Do we need to build another prison in North Queensland?

It was hailed as Australia's largest expansion of an operating prison in the nation's history, a $445 redevelopment designed to cope with growing prison numbers.

Four years ago, the Lotus Glen Correctional Centre redevelopment was opened with grand fanfare by then-Police and Corrections Minister Jack Dempsey, who spruiked the "dramatic increase" in bed numbers from 496 to 690.

Today, that $445 million expansion is proving to be grossly inadequate.

As of May 23, Lotus Glen is more than 80 prisoners over capacity. Figures provided to TropicNow by Queensland Corrective Services show there were 780 prisoners in secure custody at Lotus Glen.

That’s 84 more inmates than there are beds.

And still the prison population keeps growing.

And still no politician, public servant or union spokesperson appears to have any answers about how rising prisoner numbers will be curbed or managed into the future.

Despite a range of questions posed to the department by TropicNow, Queensland Corrective Services (QCS) would only say it manages overcrowding at Lotus Glen by doubling up prisoners in cells, most commonly by using mattresses on the floor.

The QCS spokesperson declined to comment on whether Lotus Glen would be further expanded to cope with the growing number of prisoners at the facility, saying only that the built cell capacity of the statewide correctional system would increase next year.

The spokesperson said extra cells would be built in southern prisons, including those in Ipswich, Wacol and Rockhampton.

At present, all but one of Queensland’s high-security prisons are severely overcrowded by a total of more than 1600 inmates.

The figures show there are 7744 prisoners in Queensland’s 12 high-security facilities that were built to hold 6138 people.


When asked about what could be done to stem the overcrowding of prisons such as Lotus Glen, QCS told TropicNow that the organisation dedicated its “efforts to addressing offending behaviour, increasing employability and supporting safe resettlement into the community”.

“It is these efforts that reduce risk to the community and reduce prisoner numbers,” they said.

But with no further detail provided, and the prison bursting at the seams, it seems these measures aren’t quite enough.

The relaxation of Queensland’s drug laws has been hailed as a potential solution to ease the overcrowding of Lotus Glen and other state prisons.

While the official figures are vague on exactly how many prisoners are locked up for minor drug charges – such as possession of marijuana – ABS statistics show there were 688 prisoners were behind bars in Queensland for "illicit drug offences" in 2016.

The Australian Crime Commission has stated that cannabis “continues to account for the greatest proportion of illicit drug use in Australia”, with one report stating that 87 per cent of all cannabis arrests were for simple possession.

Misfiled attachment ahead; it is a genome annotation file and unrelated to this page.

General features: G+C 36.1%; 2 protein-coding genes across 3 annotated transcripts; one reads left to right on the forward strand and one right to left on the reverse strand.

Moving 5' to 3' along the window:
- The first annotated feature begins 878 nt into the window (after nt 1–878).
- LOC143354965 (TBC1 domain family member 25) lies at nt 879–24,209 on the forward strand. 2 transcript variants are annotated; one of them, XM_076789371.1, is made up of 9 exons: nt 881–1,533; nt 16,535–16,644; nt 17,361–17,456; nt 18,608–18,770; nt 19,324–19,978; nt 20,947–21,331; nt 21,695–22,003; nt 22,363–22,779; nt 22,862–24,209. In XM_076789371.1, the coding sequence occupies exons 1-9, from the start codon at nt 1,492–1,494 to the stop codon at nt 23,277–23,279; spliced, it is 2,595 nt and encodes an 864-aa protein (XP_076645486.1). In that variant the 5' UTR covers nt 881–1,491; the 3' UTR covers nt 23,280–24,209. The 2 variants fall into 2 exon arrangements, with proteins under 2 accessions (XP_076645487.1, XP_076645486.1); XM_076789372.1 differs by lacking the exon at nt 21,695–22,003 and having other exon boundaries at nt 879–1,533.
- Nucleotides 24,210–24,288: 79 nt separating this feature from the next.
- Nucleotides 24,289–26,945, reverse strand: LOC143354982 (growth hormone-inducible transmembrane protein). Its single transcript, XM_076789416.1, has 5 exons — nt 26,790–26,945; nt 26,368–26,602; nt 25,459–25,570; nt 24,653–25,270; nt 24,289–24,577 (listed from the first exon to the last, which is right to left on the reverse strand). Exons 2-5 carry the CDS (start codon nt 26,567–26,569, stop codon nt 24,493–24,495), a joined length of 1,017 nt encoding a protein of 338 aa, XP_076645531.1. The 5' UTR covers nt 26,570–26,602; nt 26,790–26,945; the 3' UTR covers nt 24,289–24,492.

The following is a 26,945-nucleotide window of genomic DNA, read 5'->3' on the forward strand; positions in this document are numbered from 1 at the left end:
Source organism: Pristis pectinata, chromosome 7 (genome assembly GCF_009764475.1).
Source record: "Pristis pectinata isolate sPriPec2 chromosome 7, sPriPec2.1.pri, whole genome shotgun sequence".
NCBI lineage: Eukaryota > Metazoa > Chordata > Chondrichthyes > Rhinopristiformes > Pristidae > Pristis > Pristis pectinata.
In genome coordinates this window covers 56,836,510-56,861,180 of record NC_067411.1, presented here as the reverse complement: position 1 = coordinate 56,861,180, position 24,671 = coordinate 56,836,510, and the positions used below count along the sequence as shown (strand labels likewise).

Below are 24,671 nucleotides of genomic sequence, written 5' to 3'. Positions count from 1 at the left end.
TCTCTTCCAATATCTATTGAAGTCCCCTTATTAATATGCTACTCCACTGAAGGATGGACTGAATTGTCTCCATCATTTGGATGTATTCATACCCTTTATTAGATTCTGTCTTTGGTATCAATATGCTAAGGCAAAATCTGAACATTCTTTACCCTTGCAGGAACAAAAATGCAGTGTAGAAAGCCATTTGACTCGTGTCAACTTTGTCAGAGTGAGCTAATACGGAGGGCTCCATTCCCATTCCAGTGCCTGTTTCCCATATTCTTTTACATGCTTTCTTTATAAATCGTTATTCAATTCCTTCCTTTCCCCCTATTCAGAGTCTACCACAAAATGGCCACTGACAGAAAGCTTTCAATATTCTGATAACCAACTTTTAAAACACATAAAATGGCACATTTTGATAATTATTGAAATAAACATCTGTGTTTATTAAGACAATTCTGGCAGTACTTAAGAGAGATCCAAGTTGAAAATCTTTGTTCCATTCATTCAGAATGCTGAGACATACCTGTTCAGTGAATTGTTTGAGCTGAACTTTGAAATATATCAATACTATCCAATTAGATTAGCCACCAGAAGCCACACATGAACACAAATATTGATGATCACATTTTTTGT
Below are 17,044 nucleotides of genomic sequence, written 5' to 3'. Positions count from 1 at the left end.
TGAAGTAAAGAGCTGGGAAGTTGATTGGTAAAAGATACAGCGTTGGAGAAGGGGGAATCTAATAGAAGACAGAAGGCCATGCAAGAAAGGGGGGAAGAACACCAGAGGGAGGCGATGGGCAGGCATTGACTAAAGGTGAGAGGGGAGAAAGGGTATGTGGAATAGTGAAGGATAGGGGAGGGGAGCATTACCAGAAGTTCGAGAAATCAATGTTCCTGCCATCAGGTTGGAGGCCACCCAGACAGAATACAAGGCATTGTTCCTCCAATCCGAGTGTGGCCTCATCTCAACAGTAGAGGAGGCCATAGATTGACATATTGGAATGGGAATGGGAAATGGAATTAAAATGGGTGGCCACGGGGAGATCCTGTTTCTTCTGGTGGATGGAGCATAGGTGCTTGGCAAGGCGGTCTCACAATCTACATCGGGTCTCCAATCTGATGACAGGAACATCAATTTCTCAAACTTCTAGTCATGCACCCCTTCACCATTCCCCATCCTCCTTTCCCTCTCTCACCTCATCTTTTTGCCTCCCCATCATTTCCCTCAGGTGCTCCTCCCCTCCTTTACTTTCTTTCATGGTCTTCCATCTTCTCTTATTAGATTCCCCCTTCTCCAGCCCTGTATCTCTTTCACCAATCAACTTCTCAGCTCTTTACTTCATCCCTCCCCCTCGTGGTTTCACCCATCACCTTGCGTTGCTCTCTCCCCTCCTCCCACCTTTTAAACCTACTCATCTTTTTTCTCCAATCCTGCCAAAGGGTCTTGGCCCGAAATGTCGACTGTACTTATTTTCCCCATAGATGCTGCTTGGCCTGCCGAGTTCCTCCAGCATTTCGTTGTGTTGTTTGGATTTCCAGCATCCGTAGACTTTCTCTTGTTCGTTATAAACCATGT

Public health NGO Drug Policy Australia notes that cannabis possession “justifies a massive drawdown of resources, probably $600m of the $1.1 billion Australian drug war budget”.

“Legalising cannabis would allow law enforcement bodies to concentrate on what the community considers to be the really damaging drugs, like ice and heroin.

“Those extra resources could also be used for any number of better uses such as social workers, nurses and counsellors.”

The idea of decriminalising cannabis is one that has the backing of a number of prominent Australians, including Former Federal Police Commissioner Mick Palmer.

Mr Palmer recently told ABC News Breakfast that his views on drugs had changed in the 40 years since he was a young policeman.

“Since I retired, I have devoted a fair bit of time to work more closely with the drug user coalface and it has become obvious we can't arrest our way out of it.

"Law enforcement can't solve what is a serious issue and we need a more multi-faceted approach to deal with the problem."

Mr Palmer is a member of the board of the Australia 21 think-tank, which has called for a new approach that distinguishes between high-end drug offences and personal use and possession.

The Australia21 report also has the support of three other former police commissioners and assistant commissioners, former Victorian Premier Jeff Kennett, two former heads of Corrective Services, a former Supreme Court Judge and a former Director of Public Prosecutions.

Data from 2013’s National Drug Strategy Household Survey shows that one in four Australians (26 per cent) believe that personal use of cannabis should be legal, with 67 per cent of all respondents saying they did not support possession of cannabis being a criminal offence.

The survey also showed that 42 per cent of people believed that a caution, warning or no action would be appropriate for possession of small amounts of cannabis.

The National Drug Strategy Household Survey was last held in 2016, with results to be announced later this year.